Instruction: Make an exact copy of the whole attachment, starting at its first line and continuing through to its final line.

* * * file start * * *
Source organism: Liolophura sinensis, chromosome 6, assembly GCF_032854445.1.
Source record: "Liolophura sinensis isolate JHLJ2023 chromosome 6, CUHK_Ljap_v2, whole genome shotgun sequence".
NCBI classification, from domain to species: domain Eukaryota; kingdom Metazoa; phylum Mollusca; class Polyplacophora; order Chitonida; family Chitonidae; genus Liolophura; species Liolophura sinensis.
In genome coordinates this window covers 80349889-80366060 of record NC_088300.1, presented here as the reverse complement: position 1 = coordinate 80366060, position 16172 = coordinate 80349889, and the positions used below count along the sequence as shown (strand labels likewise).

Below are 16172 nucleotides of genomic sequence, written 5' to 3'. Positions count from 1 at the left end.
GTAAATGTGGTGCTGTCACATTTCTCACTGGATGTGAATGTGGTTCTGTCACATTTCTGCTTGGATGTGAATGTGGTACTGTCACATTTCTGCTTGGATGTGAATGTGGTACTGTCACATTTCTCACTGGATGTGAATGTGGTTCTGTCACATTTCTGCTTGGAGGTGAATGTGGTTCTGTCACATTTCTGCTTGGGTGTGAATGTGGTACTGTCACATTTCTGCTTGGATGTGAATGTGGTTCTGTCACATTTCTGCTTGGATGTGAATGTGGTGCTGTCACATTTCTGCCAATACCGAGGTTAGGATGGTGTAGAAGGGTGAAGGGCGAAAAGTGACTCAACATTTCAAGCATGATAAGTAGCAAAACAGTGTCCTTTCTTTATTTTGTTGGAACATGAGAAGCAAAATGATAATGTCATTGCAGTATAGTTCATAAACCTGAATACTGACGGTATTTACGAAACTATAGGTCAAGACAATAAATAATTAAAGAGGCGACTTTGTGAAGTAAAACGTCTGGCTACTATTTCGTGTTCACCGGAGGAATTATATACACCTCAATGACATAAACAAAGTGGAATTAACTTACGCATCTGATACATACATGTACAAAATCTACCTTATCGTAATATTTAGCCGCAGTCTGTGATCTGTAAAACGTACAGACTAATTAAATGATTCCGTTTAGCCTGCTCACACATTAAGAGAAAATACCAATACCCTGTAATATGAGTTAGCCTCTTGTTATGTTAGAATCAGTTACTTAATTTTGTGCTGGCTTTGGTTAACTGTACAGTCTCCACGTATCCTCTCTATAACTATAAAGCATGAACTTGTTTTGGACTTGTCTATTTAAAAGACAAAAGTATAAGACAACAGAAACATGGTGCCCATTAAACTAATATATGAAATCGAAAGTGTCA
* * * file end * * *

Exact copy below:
Source organism: Liolophura sinensis, chromosome 6, assembly GCF_032854445.1.
Source record: "Liolophura sinensis isolate JHLJ2023 chromosome 6, CUHK_Ljap_v2, whole genome shotgun sequence".
NCBI classification, from domain to species: domain Eukaryota; kingdom Metazoa; phylum Mollusca; class Polyplacophora; order Chitonida; family Chitonidae; genus Liolophura; species Liolophura sinensis.
In genome coordinates this window covers 80349889-80366060 of record NC_088300.1, presented here as the reverse complement: position 1 = coordinate 80366060, position 16172 = coordinate 80349889, and the positions used below count along the sequence as shown (strand labels likewise).

Below are 16172 nucleotides of genomic sequence, written 5' to 3'. Positions count from 1 at the left end.
GTAAATGTGGTGCTGTCACATTTCTCACTGGATGTGAATGTGGTTCTGTCACATTTCTGCTTGGATGTGAATGTGGTACTGTCACATTTCTGCTTGGATGTGAATGTGGTACTGTCACATTTCTCACTGGATGTGAATGTGGTTCTGTCACATTTCTGCTTGGAGGTGAATGTGGTTCTGTCACATTTCTGCTTGGGTGTGAATGTGGTACTGTCACATTTCTGCTTGGATGTGAATGTGGTTCTGTCACATTTCTGCTTGGATGTGAATGTGGTGCTGTCACATTTCTGCCAATACCGAGGTTAGGATGGTGTAGAAGGGTGAAGGGCGAAAAGTGACTCAACATTTCAAGCATGATAAGTAGCAAAACAGTGTCCTTTCTTTATTTTGTTGGAACATGAGAAGCAAAATGATAATGTCATTGCAGTATAGTTCATAAACCTGAATACTGACGGTATTTACGAAACTATAGGTCAAGACAATAAATAATTAAAGAGGCGACTTTGTGAAGTAAAACGTCTGGCTACTATTTCGTGTTCACCGGAGGAATTATATACACCTCAATGACATAAACAAAGTGGAATTAACTTACGCATCTGATACATACATGTACAAAATCTACCTTATCGTAATATTTAGCCGCAGTCTGTGATCTGTAAAACGTACAGACTAATTAAATGATTCCGTTTAGCCTGCTCACACATTAAGAGAAAATACCAATACCCTGTAATATGAGTTAGCCTCTTGTTATGTTAGAATCAGTTACTTAATTTTGTGCTGGCTTTGGTTAACTGTACAGTCTCCACGTATCCTCTCTATAACTATAAAGCATGAACTTGTTTTGGACTTGTCTATTTAAAAGACAAAAGTATAAGACAACAGAAACATGGTGCCCATTAAACTAATATATGAAATCGAAAGTGTCA